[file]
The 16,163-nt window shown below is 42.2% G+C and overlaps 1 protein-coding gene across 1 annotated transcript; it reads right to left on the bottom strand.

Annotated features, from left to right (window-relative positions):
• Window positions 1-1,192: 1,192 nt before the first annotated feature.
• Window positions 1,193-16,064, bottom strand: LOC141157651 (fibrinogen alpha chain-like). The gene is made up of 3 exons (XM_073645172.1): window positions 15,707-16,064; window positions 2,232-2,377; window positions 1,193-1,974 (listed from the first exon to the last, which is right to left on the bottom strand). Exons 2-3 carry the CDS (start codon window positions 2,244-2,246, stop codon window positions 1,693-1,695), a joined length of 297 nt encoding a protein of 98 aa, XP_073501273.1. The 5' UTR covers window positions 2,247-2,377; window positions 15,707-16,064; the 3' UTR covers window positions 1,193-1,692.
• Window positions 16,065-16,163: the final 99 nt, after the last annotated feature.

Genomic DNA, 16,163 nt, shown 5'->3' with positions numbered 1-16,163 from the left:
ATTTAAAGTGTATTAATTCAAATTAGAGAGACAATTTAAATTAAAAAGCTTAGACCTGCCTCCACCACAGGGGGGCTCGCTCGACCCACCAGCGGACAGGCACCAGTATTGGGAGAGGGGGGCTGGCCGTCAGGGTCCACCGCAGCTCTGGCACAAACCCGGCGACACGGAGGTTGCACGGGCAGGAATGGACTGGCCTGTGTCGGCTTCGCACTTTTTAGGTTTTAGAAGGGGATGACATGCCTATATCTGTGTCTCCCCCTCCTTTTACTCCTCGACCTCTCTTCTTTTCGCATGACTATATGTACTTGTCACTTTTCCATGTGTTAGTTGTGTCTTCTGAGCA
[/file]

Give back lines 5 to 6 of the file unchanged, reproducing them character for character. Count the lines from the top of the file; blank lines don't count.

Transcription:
• Window positions 16,065-16,163: the final 99 nt, after the last annotated feature.

Genomic DNA, 16,163 nt, shown 5'->3' with positions numbered 1-16,163 from the left: